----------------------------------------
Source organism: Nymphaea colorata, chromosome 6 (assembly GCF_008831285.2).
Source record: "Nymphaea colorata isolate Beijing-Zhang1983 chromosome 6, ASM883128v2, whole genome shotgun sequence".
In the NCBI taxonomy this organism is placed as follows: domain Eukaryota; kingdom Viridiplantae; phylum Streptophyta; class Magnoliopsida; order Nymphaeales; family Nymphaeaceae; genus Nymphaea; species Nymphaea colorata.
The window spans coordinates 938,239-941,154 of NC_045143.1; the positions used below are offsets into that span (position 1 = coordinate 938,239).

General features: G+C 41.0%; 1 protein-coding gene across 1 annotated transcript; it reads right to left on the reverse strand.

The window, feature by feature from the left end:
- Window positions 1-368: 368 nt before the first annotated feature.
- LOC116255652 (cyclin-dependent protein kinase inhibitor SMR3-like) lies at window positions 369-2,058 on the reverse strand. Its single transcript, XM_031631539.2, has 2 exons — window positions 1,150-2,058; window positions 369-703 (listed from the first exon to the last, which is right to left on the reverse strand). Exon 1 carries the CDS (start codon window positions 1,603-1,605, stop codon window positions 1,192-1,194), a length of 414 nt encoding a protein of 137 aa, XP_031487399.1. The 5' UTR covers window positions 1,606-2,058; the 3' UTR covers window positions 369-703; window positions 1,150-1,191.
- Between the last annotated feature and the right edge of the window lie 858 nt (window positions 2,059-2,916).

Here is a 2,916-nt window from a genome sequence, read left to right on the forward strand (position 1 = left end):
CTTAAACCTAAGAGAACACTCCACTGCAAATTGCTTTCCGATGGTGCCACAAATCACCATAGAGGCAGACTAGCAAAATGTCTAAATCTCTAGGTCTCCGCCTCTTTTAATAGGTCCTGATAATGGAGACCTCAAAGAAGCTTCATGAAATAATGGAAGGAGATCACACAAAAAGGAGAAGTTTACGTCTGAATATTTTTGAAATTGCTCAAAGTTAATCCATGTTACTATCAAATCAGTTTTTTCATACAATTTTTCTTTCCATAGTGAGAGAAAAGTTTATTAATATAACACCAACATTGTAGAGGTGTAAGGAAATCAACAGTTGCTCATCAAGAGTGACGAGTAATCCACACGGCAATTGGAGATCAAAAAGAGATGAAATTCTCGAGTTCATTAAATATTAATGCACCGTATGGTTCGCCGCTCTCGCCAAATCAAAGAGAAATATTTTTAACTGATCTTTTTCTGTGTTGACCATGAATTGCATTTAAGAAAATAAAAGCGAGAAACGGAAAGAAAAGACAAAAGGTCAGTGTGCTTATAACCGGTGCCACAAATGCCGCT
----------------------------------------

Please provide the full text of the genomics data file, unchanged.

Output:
Source organism: Nymphaea colorata, chromosome 6 (assembly GCF_008831285.2).
Source record: "Nymphaea colorata isolate Beijing-Zhang1983 chromosome 6, ASM883128v2, whole genome shotgun sequence".
In the NCBI taxonomy this organism is placed as follows: domain Eukaryota; kingdom Viridiplantae; phylum Streptophyta; class Magnoliopsida; order Nymphaeales; family Nymphaeaceae; genus Nymphaea; species Nymphaea colorata.
The window spans coordinates 938,239-941,154 of NC_045143.1; the positions used below are offsets into that span (position 1 = coordinate 938,239).

General features: G+C 41.0%; 1 protein-coding gene across 1 annotated transcript; it reads right to left on the reverse strand.

The window, feature by feature from the left end:
- Window positions 1-368: 368 nt before the first annotated feature.
- LOC116255652 (cyclin-dependent protein kinase inhibitor SMR3-like) lies at window positions 369-2,058 on the reverse strand. Its single transcript, XM_031631539.2, has 2 exons — window positions 1,150-2,058; window positions 369-703 (listed from the first exon to the last, which is right to left on the reverse strand). Exon 1 carries the CDS (start codon window positions 1,603-1,605, stop codon window positions 1,192-1,194), a length of 414 nt encoding a protein of 137 aa, XP_031487399.1. The 5' UTR covers window positions 1,606-2,058; the 3' UTR covers window positions 369-703; window positions 1,150-1,191.
- Between the last annotated feature and the right edge of the window lie 858 nt (window positions 2,059-2,916).

Here is a 2,916-nt window from a genome sequence, read left to right on the forward strand (position 1 = left end):
CTTAAACCTAAGAGAACACTCCACTGCAAATTGCTTTCCGATGGTGCCACAAATCACCATAGAGGCAGACTAGCAAAATGTCTAAATCTCTAGGTCTCCGCCTCTTTTAATAGGTCCTGATAATGGAGACCTCAAAGAAGCTTCATGAAATAATGGAAGGAGATCACACAAAAAGGAGAAGTTTACGTCTGAATATTTTTGAAATTGCTCAAAGTTAATCCATGTTACTATCAAATCAGTTTTTTCATACAATTTTTCTTTCCATAGTGAGAGAAAAGTTTATTAATATAACACCAACATTGTAGAGGTGTAAGGAAATCAACAGTTGCTCATCAAGAGTGACGAGTAATCCACACGGCAATTGGAGATCAAAAAGAGATGAAATTCTCGAGTTCATTAAATATTAATGCACCGTATGGTTCGCCGCTCTCGCCAAATCAAAGAGAAATATTTTTAACTGATCTTTTTCTGTGTTGACCATGAATTGCATTTAAGAAAATAAAAGCGAGAAACGGAAAGAAAAGACAAAAGGTCAGTGTGCTTATAACCGGTGCCACAAATGCCGCT